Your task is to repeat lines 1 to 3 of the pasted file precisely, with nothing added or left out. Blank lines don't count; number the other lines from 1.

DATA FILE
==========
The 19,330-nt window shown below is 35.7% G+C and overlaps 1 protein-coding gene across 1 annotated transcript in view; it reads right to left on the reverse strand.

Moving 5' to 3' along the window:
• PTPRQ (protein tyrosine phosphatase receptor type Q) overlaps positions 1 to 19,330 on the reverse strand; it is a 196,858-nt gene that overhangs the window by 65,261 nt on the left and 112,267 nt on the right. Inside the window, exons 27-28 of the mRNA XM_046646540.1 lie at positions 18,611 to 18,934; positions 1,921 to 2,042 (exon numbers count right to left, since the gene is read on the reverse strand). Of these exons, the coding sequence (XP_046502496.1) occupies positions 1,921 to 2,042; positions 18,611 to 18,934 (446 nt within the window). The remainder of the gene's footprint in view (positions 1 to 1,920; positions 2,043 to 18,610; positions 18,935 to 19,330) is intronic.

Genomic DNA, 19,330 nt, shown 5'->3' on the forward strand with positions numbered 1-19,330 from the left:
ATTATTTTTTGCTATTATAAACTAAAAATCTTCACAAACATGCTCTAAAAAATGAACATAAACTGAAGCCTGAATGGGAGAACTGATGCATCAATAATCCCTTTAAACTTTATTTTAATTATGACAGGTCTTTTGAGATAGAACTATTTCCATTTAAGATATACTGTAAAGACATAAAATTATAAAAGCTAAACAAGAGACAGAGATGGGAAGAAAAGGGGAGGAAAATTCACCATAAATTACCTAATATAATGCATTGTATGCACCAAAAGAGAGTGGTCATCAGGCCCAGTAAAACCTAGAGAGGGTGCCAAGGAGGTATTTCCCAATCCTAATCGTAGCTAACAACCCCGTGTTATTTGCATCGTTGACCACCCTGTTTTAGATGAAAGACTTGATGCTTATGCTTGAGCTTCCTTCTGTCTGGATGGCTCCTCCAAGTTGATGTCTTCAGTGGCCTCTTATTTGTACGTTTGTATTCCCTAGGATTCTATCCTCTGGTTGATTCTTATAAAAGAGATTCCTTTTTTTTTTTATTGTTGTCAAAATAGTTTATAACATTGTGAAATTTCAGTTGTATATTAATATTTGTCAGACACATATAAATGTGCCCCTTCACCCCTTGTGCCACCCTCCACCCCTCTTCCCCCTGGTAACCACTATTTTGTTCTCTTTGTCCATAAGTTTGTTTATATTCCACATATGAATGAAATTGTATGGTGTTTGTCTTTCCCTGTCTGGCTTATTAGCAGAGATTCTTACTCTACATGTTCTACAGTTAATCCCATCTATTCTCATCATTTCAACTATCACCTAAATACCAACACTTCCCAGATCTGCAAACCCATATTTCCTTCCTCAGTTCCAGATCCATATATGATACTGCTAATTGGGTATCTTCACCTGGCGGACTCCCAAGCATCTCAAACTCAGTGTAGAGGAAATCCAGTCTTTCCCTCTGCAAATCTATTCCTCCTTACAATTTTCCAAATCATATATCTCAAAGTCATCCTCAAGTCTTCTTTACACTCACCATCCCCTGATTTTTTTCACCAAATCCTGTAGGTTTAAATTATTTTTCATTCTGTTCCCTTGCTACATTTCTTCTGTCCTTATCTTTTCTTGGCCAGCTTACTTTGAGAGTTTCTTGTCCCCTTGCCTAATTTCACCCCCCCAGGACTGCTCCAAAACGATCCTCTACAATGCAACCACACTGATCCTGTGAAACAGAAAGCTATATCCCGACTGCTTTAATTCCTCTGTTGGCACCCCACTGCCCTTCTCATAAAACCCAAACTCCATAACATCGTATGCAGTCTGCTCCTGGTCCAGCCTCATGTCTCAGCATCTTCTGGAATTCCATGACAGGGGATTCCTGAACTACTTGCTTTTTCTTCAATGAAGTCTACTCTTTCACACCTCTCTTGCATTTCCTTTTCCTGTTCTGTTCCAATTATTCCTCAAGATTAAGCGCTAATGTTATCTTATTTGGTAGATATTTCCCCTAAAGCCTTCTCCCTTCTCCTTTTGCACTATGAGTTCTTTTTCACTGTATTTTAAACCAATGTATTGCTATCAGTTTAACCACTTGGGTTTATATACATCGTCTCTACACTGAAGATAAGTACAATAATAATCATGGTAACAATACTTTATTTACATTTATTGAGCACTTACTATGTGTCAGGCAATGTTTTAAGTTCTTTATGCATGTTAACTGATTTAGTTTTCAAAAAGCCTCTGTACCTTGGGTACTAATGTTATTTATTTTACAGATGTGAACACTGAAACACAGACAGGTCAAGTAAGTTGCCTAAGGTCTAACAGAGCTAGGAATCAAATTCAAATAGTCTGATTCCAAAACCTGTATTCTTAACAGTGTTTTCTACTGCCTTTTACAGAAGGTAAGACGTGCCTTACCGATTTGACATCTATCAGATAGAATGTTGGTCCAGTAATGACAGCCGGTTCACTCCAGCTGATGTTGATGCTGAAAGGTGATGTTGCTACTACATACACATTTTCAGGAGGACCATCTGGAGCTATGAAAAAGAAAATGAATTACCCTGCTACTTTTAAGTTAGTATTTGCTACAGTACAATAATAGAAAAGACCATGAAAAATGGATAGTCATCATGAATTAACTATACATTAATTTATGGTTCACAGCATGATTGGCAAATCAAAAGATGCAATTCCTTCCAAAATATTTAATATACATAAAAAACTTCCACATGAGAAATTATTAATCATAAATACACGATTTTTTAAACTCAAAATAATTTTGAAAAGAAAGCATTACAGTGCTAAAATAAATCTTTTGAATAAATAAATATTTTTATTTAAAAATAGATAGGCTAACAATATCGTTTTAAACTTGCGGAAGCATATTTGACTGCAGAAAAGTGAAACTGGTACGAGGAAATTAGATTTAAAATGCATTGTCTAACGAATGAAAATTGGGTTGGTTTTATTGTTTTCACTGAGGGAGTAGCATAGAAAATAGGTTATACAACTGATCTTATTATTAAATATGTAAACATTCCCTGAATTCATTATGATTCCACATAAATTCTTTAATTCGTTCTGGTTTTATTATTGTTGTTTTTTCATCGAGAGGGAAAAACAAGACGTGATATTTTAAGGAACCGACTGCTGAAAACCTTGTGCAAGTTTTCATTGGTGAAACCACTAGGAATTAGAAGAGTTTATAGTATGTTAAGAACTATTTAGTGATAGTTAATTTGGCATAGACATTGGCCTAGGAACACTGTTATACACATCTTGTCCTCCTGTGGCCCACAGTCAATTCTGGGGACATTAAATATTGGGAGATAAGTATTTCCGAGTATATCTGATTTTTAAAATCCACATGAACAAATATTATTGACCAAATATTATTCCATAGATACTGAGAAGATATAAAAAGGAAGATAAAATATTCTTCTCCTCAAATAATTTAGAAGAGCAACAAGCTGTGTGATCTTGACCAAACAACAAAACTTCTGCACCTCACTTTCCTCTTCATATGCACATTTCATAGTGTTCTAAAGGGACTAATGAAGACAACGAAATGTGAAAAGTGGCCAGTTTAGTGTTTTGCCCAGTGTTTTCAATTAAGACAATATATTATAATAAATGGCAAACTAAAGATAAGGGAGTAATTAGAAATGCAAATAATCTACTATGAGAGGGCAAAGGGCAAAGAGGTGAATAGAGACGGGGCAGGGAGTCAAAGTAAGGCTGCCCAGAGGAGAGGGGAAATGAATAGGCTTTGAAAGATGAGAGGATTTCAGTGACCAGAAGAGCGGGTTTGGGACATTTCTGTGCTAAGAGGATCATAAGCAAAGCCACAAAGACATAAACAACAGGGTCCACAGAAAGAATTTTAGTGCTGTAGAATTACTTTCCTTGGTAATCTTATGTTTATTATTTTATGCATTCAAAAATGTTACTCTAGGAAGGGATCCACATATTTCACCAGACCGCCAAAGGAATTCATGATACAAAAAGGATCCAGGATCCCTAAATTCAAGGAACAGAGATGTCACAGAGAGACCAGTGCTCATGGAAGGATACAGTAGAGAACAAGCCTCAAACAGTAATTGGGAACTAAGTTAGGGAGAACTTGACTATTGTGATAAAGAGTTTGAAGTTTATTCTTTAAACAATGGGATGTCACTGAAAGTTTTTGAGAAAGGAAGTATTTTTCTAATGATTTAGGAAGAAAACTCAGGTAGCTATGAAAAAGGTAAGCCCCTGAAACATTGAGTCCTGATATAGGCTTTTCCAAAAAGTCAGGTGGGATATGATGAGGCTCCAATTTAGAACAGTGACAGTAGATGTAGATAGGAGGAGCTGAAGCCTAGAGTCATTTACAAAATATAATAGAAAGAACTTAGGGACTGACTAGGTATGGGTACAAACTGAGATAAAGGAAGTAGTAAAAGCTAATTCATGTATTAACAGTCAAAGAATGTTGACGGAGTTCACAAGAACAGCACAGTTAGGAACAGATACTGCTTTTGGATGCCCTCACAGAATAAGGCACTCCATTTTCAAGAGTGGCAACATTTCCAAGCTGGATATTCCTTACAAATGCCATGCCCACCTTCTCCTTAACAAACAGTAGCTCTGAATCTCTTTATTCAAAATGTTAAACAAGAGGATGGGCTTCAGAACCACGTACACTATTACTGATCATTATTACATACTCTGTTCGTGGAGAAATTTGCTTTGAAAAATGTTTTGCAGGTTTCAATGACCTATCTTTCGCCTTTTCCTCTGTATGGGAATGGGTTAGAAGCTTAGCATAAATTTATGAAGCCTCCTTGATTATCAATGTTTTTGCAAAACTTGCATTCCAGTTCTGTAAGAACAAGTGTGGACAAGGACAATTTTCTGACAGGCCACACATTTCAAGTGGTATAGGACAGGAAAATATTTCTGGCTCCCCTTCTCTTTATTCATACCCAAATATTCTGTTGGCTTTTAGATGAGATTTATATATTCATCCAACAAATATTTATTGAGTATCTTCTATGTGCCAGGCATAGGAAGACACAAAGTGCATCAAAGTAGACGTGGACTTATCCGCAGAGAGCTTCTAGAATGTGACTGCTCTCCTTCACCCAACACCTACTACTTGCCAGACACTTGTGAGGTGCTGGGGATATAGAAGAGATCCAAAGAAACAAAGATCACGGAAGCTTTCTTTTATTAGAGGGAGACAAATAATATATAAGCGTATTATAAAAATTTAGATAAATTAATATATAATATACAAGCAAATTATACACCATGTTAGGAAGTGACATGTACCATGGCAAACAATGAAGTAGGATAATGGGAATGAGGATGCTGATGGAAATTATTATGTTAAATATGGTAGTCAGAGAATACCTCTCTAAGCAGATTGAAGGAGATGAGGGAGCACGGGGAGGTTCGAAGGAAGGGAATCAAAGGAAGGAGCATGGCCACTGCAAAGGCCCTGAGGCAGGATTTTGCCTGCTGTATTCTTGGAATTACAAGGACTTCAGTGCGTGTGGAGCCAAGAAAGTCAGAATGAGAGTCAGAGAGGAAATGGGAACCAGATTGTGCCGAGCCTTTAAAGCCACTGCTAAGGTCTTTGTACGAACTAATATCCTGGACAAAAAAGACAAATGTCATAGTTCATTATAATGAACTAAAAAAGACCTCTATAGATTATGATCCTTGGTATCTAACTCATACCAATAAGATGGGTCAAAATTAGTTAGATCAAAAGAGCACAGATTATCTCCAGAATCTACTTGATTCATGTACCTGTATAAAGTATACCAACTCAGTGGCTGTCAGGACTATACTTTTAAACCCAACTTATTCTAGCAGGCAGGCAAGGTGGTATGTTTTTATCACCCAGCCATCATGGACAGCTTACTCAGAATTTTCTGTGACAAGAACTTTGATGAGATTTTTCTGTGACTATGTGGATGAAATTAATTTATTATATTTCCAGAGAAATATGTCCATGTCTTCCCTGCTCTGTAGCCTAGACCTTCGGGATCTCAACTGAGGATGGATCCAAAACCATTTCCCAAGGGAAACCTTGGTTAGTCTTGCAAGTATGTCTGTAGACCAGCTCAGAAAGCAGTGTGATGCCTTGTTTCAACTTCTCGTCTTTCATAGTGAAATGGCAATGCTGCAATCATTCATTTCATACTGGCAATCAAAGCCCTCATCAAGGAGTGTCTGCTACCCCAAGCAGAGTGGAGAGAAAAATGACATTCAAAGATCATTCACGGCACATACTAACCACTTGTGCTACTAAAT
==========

The 19,330-nt window shown below is 35.7% G+C and overlaps 1 protein-coding gene across 1 annotated transcript in view; it reads right to left on the reverse strand.

Moving 5' to 3' along the window:
• PTPRQ (protein tyrosine phosphatase receptor type Q) overlaps positions 1 to 19,330 on the reverse strand; it is a 196,858-nt gene that overhangs the window by 65,261 nt on the left and 112,267 nt on the right. Inside the window, exons 27-28 of the mRNA XM_046646540.1 lie at positions 18,611 to 18,934; positions 1,921 to 2,042 (exon numbers count right to left, since the gene is read on the reverse strand). Of these exons, the coding sequence (XP_046502496.1) occupies positions 1,921 to 2,042; positions 18,611 to 18,934 (446 nt within the window). The remainder of the gene's footprint in view (positions 1 to 1,920; positions 2,043 to 18,610; positions 18,935 to 19,330) is intronic.